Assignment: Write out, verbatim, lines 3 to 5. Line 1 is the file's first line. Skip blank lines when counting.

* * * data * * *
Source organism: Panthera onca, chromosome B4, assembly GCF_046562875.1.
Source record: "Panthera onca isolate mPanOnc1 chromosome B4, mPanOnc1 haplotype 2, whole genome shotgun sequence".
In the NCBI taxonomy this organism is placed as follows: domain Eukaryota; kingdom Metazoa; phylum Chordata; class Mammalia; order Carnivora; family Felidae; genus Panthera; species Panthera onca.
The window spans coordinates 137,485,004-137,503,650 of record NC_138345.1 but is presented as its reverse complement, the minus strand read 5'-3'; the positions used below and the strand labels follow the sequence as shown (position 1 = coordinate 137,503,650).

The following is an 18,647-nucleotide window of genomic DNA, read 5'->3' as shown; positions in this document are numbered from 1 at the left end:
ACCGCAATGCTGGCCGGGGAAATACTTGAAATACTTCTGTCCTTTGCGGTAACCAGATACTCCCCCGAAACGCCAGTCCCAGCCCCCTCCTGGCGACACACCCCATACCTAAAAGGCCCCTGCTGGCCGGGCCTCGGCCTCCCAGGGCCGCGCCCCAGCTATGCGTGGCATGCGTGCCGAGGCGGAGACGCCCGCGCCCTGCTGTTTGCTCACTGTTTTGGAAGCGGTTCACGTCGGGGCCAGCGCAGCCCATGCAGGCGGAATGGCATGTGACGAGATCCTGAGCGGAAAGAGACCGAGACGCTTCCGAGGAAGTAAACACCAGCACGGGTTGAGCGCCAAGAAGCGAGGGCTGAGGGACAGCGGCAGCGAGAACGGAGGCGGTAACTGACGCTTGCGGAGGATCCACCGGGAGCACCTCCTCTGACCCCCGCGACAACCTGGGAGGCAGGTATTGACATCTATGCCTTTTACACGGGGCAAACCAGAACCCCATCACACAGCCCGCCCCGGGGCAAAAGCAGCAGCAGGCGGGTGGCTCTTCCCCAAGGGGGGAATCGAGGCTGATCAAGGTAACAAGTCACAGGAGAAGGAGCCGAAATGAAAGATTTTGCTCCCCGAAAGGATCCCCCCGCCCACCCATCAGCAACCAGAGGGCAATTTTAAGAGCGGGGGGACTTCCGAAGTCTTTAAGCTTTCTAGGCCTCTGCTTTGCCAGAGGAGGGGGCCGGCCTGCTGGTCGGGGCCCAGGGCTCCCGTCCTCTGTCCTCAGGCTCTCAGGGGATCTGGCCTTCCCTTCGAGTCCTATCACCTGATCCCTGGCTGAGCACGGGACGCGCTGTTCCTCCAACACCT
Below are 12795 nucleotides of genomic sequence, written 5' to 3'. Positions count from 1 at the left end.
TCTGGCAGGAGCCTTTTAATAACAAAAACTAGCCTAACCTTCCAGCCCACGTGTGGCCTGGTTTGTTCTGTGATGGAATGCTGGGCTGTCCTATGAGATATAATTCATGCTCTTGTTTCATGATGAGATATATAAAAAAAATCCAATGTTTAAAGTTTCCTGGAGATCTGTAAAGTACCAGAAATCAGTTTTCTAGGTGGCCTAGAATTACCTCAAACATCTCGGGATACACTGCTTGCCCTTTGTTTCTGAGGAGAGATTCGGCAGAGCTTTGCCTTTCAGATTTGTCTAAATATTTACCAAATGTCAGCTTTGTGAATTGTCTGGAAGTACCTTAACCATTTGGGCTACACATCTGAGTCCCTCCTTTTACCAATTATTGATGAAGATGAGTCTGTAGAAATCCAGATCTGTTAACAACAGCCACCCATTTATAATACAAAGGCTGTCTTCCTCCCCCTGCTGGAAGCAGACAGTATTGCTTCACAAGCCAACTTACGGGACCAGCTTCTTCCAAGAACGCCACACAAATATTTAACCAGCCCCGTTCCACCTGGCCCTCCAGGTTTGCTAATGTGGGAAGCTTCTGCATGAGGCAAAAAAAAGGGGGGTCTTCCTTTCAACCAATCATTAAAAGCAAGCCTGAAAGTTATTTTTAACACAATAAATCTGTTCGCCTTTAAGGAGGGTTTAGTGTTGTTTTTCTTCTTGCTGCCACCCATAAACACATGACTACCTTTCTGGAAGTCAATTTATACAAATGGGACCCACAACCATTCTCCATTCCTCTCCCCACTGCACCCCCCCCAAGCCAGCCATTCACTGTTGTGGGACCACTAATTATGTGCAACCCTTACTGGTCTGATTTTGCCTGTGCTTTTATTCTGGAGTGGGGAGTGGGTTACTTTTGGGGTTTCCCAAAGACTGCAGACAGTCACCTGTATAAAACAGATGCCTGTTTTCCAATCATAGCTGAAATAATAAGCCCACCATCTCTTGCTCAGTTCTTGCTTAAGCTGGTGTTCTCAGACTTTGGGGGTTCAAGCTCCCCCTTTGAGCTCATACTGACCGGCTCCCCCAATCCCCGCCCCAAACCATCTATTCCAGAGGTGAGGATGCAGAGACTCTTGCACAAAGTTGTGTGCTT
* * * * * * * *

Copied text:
In the NCBI taxonomy this organism is placed as follows: domain Eukaryota; kingdom Metazoa; phylum Chordata; class Mammalia; order Carnivora; family Felidae; genus Panthera; species Panthera onca.
The window spans coordinates 137,485,004-137,503,650 of record NC_138345.1 but is presented as its reverse complement, the minus strand read 5'-3'; the positions used below and the strand labels follow the sequence as shown (position 1 = coordinate 137,503,650).

The following is an 18,647-nucleotide window of genomic DNA, read 5'->3' as shown; positions in this document are numbered from 1 at the left end: